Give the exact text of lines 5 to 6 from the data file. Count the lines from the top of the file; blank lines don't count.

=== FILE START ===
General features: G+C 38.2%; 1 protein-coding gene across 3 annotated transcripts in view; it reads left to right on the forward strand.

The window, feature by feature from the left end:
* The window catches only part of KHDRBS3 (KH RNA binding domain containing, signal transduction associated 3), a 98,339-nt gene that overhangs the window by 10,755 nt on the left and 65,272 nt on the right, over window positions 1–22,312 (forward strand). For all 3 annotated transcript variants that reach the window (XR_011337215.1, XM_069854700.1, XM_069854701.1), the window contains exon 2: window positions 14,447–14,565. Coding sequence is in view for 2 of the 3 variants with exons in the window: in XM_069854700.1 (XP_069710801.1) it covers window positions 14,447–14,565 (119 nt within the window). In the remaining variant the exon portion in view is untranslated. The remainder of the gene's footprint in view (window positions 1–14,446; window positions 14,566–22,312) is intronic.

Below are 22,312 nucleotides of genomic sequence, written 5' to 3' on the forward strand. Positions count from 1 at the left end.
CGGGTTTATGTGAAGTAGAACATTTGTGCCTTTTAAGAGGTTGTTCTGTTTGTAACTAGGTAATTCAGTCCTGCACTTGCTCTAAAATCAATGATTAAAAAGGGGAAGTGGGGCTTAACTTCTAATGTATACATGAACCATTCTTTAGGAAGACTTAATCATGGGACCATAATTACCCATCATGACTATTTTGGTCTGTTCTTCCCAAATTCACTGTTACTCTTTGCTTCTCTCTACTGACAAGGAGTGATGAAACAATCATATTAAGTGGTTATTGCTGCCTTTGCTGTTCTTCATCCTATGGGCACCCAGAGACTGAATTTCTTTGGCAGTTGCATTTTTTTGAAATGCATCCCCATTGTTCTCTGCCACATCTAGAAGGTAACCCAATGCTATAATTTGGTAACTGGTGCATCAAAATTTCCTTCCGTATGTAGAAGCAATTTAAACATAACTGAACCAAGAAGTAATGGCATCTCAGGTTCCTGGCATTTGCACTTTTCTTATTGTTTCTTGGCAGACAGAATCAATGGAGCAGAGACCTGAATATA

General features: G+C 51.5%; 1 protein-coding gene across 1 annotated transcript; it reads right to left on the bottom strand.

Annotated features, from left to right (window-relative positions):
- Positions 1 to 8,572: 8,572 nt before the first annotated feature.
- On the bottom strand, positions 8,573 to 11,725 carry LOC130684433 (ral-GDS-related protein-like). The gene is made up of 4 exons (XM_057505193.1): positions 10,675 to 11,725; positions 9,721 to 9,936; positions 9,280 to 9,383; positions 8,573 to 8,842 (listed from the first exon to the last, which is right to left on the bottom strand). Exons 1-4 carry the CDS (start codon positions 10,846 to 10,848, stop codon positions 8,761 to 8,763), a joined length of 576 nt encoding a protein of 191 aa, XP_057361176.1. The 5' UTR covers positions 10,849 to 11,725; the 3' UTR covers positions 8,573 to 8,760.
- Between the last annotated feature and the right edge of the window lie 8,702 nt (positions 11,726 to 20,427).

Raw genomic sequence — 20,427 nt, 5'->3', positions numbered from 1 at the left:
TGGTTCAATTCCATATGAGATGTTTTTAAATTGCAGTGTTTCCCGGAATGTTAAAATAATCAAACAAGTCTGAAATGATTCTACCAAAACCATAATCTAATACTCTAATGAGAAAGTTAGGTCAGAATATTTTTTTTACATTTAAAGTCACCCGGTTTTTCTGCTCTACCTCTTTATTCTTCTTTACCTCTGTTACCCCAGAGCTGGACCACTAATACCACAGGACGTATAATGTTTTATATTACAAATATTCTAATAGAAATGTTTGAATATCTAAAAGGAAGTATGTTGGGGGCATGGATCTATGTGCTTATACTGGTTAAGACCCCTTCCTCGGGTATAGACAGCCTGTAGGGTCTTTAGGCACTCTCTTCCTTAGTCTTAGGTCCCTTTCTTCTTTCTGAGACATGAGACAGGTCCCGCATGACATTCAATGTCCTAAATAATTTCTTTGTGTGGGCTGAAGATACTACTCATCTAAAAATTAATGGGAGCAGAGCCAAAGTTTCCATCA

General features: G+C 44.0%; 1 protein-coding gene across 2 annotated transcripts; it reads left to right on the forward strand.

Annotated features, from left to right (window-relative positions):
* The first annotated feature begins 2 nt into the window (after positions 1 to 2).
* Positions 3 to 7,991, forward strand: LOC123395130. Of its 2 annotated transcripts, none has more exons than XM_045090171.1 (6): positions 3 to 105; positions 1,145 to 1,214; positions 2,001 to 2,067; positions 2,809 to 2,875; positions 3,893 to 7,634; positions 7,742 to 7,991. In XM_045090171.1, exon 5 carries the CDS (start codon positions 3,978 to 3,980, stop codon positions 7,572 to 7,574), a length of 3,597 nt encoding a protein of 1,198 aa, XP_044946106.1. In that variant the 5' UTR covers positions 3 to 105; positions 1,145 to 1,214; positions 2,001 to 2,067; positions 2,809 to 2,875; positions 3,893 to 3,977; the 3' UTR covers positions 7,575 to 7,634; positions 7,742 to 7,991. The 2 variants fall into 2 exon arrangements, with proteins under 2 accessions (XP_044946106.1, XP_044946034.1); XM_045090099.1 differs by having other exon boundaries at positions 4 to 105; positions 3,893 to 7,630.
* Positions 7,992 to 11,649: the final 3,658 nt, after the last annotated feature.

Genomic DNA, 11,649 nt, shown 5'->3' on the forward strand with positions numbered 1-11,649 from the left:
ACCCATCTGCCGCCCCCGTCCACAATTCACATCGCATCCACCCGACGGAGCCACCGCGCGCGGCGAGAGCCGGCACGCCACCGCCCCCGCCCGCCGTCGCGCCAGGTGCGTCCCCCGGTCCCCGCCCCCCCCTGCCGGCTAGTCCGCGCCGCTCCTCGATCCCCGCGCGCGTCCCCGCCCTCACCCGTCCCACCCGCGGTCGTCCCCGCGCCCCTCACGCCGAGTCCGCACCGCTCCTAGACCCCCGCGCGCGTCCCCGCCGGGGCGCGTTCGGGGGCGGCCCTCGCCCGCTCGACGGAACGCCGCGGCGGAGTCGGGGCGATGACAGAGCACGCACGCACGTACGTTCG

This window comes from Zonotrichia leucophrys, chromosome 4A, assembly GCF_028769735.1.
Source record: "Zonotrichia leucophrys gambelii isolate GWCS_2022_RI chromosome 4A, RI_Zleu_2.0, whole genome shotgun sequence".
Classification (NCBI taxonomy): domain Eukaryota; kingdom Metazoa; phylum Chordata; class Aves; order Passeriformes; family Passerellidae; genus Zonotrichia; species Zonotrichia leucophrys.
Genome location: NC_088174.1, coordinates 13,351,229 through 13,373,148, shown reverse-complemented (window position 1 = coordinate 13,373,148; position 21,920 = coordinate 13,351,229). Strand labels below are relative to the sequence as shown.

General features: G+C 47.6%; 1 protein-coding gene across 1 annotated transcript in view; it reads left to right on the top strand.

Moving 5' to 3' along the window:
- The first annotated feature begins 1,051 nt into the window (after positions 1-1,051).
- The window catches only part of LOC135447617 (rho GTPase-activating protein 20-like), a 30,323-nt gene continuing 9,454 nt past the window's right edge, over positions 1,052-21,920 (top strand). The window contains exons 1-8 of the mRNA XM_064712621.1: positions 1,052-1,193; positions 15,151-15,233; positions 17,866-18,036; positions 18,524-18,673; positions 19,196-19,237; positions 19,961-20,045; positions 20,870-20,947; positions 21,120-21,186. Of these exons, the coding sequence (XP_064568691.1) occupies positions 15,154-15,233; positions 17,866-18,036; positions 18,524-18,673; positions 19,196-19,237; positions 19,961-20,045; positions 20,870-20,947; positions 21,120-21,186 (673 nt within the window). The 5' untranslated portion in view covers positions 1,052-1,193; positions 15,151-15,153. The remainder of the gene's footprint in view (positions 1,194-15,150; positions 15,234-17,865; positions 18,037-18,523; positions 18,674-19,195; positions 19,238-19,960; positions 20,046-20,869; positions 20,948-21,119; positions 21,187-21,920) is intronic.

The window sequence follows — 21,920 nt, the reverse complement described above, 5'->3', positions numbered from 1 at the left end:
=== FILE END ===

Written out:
CGGGTTTATGTGAAGTAGAACATTTGTGCCTTTTAAGAGGTTGTTCTGTTTGTAACTAGGTAATTCAGTCCTGCACTTGCTCTAAAATCAATGATTAAAAAGGGGAAGTGGGGCTTAACTTCTAATGTATACATGAACCATTCTTTAGGAAGACTTAATCATGGGACCATAATTACCCATCATGACTATTTTGGTCTGTTCTTCCCAAATTCACTGTTACTCTTTGCTTCTCTCTACTGACAAGGAGTGATGAAACAATCATATTAAGTGGTTATTGCTGCCTTTGCTGTTCTTCATCCTATGGGCACCCAGAGACTGAATTTCTTTGGCAGTTGCATTTTTTTGAAATGCATCCCCATTGTTCTCTGCCACATCTAGAAGGTAACCCAATGCTATAATTTGGTAACTGGTGCATCAAAATTTCCTTCCGTATGTAGAAGCAATTTAAACATAACTGAACCAAGAAGTAATGGCATCTCAGGTTCCTGGCATTTGCACTTTTCTTATTGTTTCTTGGCAGACAGAATCAATGGAGCAGAGACCTGAATATA

General features: G+C 51.5%; 1 protein-coding gene across 1 annotated transcript; it reads right to left on the bottom strand.